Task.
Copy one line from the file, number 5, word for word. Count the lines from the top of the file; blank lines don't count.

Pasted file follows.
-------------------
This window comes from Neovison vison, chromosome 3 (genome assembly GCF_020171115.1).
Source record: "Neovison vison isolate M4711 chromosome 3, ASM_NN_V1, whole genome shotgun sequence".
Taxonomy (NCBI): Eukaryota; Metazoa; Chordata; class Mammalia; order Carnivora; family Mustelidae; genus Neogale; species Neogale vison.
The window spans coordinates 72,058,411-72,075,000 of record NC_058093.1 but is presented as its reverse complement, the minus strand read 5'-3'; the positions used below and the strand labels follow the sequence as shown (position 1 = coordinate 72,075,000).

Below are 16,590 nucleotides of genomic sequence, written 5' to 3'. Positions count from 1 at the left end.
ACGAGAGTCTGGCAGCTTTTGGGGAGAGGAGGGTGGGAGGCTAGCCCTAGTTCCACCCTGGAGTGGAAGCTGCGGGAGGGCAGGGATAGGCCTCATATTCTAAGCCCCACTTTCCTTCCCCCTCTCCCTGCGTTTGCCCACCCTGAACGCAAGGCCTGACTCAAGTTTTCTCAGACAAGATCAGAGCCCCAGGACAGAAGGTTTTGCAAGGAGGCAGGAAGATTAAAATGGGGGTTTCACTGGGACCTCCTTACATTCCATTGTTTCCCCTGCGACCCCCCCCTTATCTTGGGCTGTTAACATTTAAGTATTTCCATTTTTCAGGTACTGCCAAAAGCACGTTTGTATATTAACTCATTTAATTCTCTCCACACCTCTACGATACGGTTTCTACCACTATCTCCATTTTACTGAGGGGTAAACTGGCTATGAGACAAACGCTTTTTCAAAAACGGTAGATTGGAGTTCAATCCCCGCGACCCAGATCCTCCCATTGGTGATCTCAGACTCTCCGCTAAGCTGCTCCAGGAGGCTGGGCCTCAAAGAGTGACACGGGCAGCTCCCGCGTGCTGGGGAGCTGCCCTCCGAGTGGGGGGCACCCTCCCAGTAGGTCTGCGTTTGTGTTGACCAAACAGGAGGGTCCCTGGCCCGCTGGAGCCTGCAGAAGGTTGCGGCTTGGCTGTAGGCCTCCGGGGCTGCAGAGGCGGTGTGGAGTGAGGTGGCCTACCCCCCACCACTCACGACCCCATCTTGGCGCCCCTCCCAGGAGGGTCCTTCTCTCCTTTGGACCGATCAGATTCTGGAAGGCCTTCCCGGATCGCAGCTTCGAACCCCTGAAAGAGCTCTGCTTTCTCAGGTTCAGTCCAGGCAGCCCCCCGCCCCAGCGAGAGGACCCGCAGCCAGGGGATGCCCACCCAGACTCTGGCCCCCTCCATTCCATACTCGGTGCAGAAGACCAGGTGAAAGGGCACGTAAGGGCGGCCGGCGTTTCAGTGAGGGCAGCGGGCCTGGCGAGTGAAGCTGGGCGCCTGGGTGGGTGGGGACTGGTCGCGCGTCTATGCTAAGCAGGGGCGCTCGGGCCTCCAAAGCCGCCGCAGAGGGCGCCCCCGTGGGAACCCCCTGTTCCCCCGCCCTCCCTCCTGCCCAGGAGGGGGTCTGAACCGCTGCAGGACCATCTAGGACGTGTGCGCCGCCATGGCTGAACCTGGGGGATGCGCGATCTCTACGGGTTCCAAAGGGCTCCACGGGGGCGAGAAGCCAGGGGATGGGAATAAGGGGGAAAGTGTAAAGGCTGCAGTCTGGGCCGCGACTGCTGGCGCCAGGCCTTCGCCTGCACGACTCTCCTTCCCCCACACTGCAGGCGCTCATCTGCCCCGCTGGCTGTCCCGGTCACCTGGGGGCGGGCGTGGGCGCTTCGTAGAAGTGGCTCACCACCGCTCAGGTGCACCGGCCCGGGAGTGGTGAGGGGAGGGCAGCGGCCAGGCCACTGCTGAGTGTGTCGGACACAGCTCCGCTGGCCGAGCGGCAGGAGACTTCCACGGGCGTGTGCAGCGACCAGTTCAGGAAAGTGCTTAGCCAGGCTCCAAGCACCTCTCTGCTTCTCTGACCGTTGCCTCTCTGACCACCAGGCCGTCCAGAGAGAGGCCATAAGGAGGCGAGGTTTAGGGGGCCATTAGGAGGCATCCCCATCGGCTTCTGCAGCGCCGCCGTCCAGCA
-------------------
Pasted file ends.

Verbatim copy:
Below are 16,590 nucleotides of genomic sequence, written 5' to 3'. Positions count from 1 at the left end.